Joel Best: It's just the bureaucracy, it's the way they go about interacting with not only other governments, but the way they interact with industry, so the one thing that I will say about Romania, we've had a number of business councils here, we have a great opportunity, we're working with the US Government, the embassy team, and actually autonomously, of sitting down and meeting with key leaders in the military, and on the political side as well who ask questions, very penetrative questions. They want to know if they're getting good value for what they're going to be spending their taxpayers' dollars on, they want to know they have a capability in the military's hands that is going to allow them to be as effective and efficient to defend the nation as they possibly can, which again, is why they're looking at the AH-1Z and UH-1Y, because it's 21st century technology, with unmatched capabilities, the commonality I mentioned, all of these things produce less waste. Fewer people have to go through training, and once they get it they'll be like you getting a car that's very similar to your friend's car. You can get in, you know where all the knobs are at, you know how to work 'em.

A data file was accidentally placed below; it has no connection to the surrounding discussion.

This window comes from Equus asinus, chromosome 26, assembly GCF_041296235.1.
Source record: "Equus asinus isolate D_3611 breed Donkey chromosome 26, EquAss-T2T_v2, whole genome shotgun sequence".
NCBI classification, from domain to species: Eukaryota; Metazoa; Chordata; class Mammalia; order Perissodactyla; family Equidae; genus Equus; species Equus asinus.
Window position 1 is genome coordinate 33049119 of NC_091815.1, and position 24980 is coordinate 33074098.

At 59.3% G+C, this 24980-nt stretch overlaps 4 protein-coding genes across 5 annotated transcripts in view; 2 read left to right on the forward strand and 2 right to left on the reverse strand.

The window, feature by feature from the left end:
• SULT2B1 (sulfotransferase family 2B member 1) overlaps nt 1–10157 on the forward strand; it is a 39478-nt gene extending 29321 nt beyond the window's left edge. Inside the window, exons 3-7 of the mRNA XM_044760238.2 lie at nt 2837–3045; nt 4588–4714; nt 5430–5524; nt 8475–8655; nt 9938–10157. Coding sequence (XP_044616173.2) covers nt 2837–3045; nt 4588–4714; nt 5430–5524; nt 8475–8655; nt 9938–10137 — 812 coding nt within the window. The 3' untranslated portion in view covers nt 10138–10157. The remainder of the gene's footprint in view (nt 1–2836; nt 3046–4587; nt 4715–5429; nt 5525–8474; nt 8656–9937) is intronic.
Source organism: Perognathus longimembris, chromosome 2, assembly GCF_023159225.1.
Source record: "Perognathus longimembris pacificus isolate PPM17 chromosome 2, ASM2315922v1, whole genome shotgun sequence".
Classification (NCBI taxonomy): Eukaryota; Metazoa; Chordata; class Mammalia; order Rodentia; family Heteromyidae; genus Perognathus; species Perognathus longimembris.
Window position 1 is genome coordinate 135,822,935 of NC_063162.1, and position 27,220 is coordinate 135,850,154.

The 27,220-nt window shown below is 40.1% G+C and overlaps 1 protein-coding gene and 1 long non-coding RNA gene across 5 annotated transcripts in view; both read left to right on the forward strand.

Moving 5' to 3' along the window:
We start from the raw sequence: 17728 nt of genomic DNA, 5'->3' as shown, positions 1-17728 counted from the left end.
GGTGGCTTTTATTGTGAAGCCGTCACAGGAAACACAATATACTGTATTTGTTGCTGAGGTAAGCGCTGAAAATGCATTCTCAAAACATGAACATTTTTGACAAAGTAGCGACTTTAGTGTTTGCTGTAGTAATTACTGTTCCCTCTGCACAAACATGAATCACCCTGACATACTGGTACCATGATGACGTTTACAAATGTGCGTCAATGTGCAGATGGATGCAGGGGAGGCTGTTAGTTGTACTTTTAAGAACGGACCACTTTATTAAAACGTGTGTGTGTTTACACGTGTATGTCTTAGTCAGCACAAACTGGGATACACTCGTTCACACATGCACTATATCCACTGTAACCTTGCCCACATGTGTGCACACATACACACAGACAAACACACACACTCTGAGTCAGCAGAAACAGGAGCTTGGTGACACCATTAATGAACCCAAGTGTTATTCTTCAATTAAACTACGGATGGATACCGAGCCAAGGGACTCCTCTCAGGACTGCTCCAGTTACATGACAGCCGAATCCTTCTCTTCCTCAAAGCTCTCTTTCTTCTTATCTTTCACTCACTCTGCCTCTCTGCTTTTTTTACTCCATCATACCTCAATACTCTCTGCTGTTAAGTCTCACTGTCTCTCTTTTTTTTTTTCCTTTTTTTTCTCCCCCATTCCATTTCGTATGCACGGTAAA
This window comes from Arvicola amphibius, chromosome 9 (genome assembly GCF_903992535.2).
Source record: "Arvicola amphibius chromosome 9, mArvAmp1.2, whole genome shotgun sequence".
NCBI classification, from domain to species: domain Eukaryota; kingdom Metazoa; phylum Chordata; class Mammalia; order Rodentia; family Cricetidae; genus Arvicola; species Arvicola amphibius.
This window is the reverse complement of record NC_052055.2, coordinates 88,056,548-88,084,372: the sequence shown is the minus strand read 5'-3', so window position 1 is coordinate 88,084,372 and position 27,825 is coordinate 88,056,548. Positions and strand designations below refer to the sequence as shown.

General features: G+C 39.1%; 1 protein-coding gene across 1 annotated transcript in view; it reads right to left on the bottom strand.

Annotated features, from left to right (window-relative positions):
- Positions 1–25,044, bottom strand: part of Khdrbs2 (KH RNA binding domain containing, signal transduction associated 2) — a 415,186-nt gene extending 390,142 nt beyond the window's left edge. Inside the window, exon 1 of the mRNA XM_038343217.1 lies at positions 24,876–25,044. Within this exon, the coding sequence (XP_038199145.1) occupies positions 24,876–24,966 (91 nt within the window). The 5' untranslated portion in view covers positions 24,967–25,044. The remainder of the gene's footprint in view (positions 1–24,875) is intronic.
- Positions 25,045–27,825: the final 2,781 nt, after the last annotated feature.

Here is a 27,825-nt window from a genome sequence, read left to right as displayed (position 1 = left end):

AGERPRES: Because you were talking about the challenges in the region, what made Bell Helicopter consider Romania a country that will not face the same challenges - that it's a predictable country for investing in?

Joel Best: I will tell you this. I read a news article that came out today, that kind of questions that. We haven't seen any of those issues. I'm just speaking from our engagements of the last 4 years. We realize that every government has challenges, I mentioned to you earlier that another country that I was working in, we were very near in completing a deal, they had elections and the entire deal has to be restarted, it's part of the democratic process, and so every country has its challenges, and I can tell you that Romania has a common vision, and everybody that we've spoken to... I think I started coming here under Prime Minister Ponta, so one of the days that I was here was the day he resigned (...).